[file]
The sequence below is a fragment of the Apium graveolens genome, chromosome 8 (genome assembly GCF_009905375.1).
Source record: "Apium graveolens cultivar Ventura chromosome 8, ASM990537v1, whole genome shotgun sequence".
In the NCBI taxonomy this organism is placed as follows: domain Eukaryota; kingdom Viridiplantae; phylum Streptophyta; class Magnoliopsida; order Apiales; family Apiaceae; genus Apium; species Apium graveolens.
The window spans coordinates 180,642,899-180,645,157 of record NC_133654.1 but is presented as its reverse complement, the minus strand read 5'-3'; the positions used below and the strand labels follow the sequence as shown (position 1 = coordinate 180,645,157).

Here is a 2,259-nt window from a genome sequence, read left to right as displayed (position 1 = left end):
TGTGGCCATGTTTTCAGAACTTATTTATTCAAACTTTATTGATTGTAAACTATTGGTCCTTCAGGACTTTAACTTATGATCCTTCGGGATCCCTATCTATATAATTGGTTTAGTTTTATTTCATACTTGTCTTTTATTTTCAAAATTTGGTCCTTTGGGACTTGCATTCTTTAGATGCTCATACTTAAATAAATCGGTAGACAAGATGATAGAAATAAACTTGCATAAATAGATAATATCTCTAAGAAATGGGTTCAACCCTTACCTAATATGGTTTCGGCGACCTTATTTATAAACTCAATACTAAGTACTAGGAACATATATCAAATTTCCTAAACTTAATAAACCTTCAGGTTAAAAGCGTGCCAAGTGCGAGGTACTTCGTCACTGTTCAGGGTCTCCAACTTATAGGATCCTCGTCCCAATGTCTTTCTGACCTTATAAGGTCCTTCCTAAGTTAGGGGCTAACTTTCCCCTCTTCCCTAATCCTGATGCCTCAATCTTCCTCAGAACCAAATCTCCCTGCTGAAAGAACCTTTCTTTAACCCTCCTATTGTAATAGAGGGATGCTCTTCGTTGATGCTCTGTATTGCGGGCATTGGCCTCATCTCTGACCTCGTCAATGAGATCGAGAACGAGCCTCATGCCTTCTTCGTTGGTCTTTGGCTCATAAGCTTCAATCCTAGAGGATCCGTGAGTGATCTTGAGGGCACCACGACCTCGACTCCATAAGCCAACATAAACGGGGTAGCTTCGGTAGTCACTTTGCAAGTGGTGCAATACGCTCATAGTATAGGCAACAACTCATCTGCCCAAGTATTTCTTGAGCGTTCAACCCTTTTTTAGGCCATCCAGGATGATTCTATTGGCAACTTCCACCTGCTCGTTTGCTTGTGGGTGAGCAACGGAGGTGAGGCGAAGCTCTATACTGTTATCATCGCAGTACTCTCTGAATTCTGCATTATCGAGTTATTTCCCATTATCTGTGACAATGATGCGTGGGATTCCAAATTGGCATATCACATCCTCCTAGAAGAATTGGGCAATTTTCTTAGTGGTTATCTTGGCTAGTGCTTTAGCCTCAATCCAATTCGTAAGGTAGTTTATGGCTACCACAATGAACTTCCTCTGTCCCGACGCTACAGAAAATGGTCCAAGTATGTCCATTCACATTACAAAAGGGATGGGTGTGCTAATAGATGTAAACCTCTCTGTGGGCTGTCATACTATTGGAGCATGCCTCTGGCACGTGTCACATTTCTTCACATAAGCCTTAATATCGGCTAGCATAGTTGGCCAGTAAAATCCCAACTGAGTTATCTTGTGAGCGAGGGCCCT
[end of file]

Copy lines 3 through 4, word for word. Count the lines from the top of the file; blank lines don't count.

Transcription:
In the NCBI taxonomy this organism is placed as follows: domain Eukaryota; kingdom Viridiplantae; phylum Streptophyta; class Magnoliopsida; order Apiales; family Apiaceae; genus Apium; species Apium graveolens.
The window spans coordinates 180,642,899-180,645,157 of record NC_133654.1 but is presented as its reverse complement, the minus strand read 5'-3'; the positions used below and the strand labels follow the sequence as shown (position 1 = coordinate 180,645,157).